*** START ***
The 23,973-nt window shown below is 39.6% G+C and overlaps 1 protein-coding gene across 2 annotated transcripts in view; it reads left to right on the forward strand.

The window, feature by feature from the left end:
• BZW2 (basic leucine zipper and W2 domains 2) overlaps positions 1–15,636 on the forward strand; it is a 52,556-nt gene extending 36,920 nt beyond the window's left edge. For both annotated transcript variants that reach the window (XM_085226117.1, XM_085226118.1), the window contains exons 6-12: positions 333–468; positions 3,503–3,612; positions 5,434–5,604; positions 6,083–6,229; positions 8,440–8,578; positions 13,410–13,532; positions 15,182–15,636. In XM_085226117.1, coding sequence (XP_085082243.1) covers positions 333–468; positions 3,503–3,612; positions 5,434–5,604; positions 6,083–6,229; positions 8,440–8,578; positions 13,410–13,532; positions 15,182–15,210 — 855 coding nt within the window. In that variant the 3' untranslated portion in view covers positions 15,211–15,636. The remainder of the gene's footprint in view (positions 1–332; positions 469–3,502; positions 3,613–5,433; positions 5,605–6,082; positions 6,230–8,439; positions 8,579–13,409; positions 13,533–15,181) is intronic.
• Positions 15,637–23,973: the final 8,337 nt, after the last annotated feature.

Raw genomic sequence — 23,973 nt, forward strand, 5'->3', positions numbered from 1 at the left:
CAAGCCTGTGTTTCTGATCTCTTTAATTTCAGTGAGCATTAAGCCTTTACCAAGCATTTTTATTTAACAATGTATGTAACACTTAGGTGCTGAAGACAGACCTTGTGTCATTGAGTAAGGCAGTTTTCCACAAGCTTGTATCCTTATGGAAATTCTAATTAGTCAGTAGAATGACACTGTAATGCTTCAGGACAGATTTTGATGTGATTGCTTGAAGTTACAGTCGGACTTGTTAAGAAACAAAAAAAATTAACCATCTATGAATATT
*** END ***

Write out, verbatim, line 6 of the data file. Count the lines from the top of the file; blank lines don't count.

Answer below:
CAAGCCTGTGTTTCTGATCTCTTTAATTTCAGTGAGCATTAAGCCTTTACCAAGCATTTTTATTTAACAATGTATGTAACACTTAGGTGCTGAAGACAGACCTTGTGTCATTGAGTAAGGCAGTTTTCCACAAGCTTGTATCCTTATGGAAATTCTAATTAGTCAGTAGAATGACACTGTAATGCTTCAGGACAGATTTTGATGTGATTGCTTGAAGTTACAGTCGGACTTGTTAAGAAACAAAAAAAATTAACCATCTATGAATATT